The figure shows the steps to find the vertex for two parabolas. On the left side is the given equation y equals x squared plus 4 x plus 3. Below the equation is the statement “axis of symmetry is x equals -2”. Below that is the statement “vertex is” next to the statement is an ordered pair with x-value of -2, the same as the axis of symmetry, and the y-value is blank. Below that the original equation is rewritten. Below the equation is the equation with -2 plugged in for the x value which is y equals -2 squared plus 4 times -2 plus 3. This simplifies to y equals -1. Below this is the statement “vertex is (-2, -1)”. On the right side is the given equation y equals negative x squared plus 4 x plus 3. Below the equation is the statement “axis of symmetry is x equals 2”. Below that is the statement “vertex is” next to the statement is an ordered pair with x-value of 2, the same as the axis of symmetry, and the y-value is blank. Below that the original equation is rewritten. Below the equation is the equation with 2 plugged in for the x value which is y equals negative the quantity 2 squared, plus 4 times 2 plus 3. This simplifies to y equals 7. Below this is the statement “vertex is (2, 7)”.

Axis of Symmetry and Vertex of a Parabola

For a parabola with equation y=a{x}^{2}+bx+c:

  • The axis of symmetry of a parabola is the line x=-\frac{b}{2a}.
  • The vertex is on the axis of symmetry, so its x-coordinate is -\frac{b}{2a}.

To find the y-coordinate of the vertex, we substitute x=-\frac{b}{2a} into the quadratic equation.

For the parabola y=3{x}^{2}-6x+2 find: the axis of symmetry and the vertex.

Solution
.
The axis of symmetry is the line x=-\frac{b}{2a}. .
Substitute the values of a, b into the equation. .
Simplify. x=1
The axis of symmetry is the line x=1.
.
The vertex is on the line of symmetry, so its x-coordinate will be x=1.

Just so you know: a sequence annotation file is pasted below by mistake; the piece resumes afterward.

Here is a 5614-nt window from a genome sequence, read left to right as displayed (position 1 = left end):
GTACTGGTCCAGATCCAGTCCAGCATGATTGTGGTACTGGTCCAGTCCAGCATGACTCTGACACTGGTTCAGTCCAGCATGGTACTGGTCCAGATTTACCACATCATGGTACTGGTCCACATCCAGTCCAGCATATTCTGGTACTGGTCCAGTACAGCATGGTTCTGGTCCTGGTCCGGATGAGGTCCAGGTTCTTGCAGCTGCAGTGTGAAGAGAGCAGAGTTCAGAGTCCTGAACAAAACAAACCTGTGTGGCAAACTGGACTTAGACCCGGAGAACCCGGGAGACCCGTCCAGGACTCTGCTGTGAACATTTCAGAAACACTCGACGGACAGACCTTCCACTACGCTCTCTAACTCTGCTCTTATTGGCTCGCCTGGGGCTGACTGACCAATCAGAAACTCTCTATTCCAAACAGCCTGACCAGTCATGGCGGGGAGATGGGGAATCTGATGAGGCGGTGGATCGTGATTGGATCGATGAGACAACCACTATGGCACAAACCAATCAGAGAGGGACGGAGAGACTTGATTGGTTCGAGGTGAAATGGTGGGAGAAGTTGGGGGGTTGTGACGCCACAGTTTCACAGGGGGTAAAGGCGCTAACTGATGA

Substitutex=1 into the equation and solve for y. .
Simplify. .
This is the y-coordinate. y=-1
The vertex is \left(1,\text{−}1\right).

For the parabola y=2{x}^{2}-8x+1 find: the axis of symmetry and the vertex.

x=2\left(2,-7\right)

For the parabola y=2{x}^{2}-4x-3 find: the axis of symmetry and the vertex.

x=1\left(1,-5\right)

Find the Intercepts of a Parabola

When we graphed linear equations, we often used the x– and y-intercepts to help us graph the lines. Finding the coordinates of the intercepts will help us to graph parabolas, too.

Remember, at the y-intercept the value of x is zero. So, to find the y-intercept, we substitute x=0 into the equation.

Let’s find the y-intercepts of the two parabolas shown in the figure below.

This figure shows an two graphs side by side. The graph on the left side shows an upward-opening parabola graphed on the x y-coordinate plane. The x-axis of the plane runs from negative 10 to 10. The y-axis of the plane runs from negative 10 to 10. The vertex is at the point (-2, -1). Other points on the curve are located at (-3, 0), and (-1, 0). Also on the graph is a dashed vertical line representing the axis of symmetry. The line goes through the vertex at x equals -2. Below the graph is the equation of the graph, y equals x squared plus 4 x plus 3. Below that is the statement “x equals 0”. Next to that is the equation of the graph with 0 plugged in for x which gives y equals 0 squared plus4 times 0 plus 3. This simplifies to y equals 3. Below the equation is the statement “y-intercept (0, 3)”. The graph on the right side shows an downward-opening parabola graphed on the x y-coordinate plane. The x-axis of the plane runs from negative 10 to 10. The y-axis of the plane runs from negative 10 to 10. The vertex is at the point (2, 7). Other points on the curve are located at (0, 3), and (4, 3). Also on the graph is a dashed vertical line representing the axis of symmetry. The line goes through the vertex at x equals 2. Below the graph is the equation of the graph, y equals negative x squared plus 4 x plus 3. Below that is the statement “x equals 0”. Next to that is the equation of the graph with 0 plugged in for x which gives y equals negative quantity 0 squared plus 4 times 0 plus 3. This simplifies to y equals 3. Below the equation is the statement “y-intercept (0, 3)”.

At an x-intercept, the value of y is zero. To find an x-intercept, we substitute y=0 into the equation. In other words, we will need to solve the equation 0=a{x}^{2}+bx+c for x.

\begin{array}{}\\ \\ y=a{x}^{2}+bx+c\hfill \\ 0=a{x}^{2}+bx+c\hfill \end{array}

But solving quadratic equations like this is exactly what we have done earlier in this chapter.

We can now find the x-intercepts of the two parabolas shown in (Figure).

First, we will find the x-intercepts of a parabola with equation y={x}^{2}+4x+3.

.
Let y=0. .
Factor. .
Use the zero product property. .
Solve. .
The x intercepts are \left(\text{−}1,0\right) and \left(\text{−}3,0\right).